After eight brilliant years, the Guardian’s science blog network comes to a close today

Eight years ago, something special happened at the Guardian’s science desk. A group of carefully chosen scientists and science writers were given the keys to the website, and told that they could write about whatever they wanted, whenever they wanted. The idea was to expand and enrich the newspaper’s science coverage by getting people with a keen understanding of state-of-the-art research, and a flare for engaging writing, to talk about the things that really made them tick. No editorial control, save for when they wanted advice now and again. An exploratory experiment, if you like, to see what would happen if excellent science blogging was cultivated at an international newspaper.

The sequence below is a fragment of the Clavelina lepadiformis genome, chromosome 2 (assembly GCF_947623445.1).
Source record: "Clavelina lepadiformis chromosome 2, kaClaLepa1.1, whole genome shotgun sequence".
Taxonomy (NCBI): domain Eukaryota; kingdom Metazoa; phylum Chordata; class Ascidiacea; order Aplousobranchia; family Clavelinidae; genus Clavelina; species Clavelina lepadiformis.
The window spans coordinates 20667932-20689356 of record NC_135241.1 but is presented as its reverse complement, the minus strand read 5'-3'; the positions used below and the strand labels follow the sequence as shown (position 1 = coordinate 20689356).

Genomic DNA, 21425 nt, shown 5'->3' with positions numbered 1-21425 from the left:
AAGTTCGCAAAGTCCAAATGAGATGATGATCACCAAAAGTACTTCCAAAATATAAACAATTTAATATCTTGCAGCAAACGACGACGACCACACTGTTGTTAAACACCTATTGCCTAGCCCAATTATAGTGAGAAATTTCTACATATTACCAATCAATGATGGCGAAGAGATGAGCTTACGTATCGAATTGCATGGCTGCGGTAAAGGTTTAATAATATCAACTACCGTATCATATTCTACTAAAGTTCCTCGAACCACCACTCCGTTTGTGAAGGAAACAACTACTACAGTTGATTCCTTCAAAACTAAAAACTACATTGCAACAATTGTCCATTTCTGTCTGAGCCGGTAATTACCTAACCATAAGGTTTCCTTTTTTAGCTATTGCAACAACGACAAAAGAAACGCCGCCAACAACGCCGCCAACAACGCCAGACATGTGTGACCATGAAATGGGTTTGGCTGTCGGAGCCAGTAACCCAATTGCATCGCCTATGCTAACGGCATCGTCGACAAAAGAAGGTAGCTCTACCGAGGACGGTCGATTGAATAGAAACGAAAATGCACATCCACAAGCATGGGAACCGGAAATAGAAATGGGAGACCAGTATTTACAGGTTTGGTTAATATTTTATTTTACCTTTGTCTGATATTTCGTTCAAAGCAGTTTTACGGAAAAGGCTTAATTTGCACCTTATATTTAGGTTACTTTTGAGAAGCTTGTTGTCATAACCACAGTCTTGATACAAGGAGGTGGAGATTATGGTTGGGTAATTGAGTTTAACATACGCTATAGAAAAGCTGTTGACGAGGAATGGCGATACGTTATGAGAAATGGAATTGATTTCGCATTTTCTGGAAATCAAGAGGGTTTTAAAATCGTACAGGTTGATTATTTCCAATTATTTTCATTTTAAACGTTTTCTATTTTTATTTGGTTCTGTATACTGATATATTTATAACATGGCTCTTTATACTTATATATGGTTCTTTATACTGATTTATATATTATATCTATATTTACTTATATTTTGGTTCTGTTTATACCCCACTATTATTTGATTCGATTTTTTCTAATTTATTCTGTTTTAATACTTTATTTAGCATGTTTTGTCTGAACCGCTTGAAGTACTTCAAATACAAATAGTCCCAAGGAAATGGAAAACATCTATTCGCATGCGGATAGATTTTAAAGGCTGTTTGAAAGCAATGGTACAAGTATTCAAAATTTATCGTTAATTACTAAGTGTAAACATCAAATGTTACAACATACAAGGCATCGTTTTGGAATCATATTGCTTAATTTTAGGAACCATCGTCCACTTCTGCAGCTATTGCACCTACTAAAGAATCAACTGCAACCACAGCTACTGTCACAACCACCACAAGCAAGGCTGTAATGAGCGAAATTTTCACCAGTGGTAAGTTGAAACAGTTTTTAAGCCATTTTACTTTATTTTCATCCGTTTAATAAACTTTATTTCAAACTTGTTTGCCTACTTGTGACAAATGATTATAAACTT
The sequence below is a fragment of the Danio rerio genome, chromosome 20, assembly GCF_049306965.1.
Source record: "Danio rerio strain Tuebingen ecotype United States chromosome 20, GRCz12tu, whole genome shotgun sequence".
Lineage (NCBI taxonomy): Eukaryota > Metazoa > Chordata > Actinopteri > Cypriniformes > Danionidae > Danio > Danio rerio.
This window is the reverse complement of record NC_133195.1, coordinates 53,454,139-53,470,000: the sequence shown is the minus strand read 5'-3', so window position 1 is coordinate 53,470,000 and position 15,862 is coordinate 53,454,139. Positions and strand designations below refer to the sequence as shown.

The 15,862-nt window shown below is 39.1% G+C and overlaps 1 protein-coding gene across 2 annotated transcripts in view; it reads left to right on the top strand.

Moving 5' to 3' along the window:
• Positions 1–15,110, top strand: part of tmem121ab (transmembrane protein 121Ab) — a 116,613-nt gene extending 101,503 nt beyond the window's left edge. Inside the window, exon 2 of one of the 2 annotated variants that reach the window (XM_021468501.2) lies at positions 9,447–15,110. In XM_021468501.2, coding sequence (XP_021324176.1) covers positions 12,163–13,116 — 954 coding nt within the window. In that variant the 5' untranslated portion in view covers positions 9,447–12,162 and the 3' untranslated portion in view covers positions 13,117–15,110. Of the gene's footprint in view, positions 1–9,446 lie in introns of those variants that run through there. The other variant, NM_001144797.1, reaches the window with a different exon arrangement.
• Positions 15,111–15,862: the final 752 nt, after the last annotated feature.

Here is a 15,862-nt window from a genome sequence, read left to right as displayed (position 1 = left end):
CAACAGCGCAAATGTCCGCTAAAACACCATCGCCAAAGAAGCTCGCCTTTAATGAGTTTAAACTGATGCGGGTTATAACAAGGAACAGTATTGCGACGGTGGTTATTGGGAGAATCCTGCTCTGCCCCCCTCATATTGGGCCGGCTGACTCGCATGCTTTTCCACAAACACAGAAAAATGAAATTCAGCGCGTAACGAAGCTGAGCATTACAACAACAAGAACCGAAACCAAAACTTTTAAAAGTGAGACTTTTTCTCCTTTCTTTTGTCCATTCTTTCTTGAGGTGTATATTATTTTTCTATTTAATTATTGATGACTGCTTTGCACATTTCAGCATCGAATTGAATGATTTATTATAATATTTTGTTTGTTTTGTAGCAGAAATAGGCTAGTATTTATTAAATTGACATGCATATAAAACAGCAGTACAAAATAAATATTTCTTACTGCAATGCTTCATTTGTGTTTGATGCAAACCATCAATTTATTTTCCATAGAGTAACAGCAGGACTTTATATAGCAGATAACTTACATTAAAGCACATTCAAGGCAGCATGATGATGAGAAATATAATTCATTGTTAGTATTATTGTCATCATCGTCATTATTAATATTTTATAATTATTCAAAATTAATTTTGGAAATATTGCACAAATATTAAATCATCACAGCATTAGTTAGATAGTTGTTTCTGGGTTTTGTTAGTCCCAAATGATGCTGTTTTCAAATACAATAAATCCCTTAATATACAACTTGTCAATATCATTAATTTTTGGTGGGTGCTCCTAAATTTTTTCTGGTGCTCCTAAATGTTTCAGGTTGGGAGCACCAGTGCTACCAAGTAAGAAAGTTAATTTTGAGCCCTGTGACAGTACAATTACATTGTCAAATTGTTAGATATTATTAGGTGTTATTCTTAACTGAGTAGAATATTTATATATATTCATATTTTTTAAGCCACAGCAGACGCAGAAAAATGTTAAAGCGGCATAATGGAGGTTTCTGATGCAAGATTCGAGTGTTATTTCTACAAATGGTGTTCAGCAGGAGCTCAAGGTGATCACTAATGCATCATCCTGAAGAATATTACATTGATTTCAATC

Today, the experiment comes to an end. Nothing lasts forever, especially in these uncertain times we find ourselves in. As the network matured, gained new writers and lost old ones, it gradually became more and more subsumed into the newspaper’s wider website. Science blogging and more traditional science journalism aren’t so different from each other, and the science blog network here often found itself walking a very difficult line. On the one hand, complete editorial freedom meant the ability to write about anything and everything, from the most niche of interests to the most serious cases of scientific malpractice. On the other, to an outside observer there was no difference between a science blogger and a standard journalist – and as a result, by necessity we had to (rightly) adhere to the same journalistic guidelines everyone else does. It was inevitable then that over time, the network would become susceptible to the same forces that drive decisions made more broadly across the newspaper.

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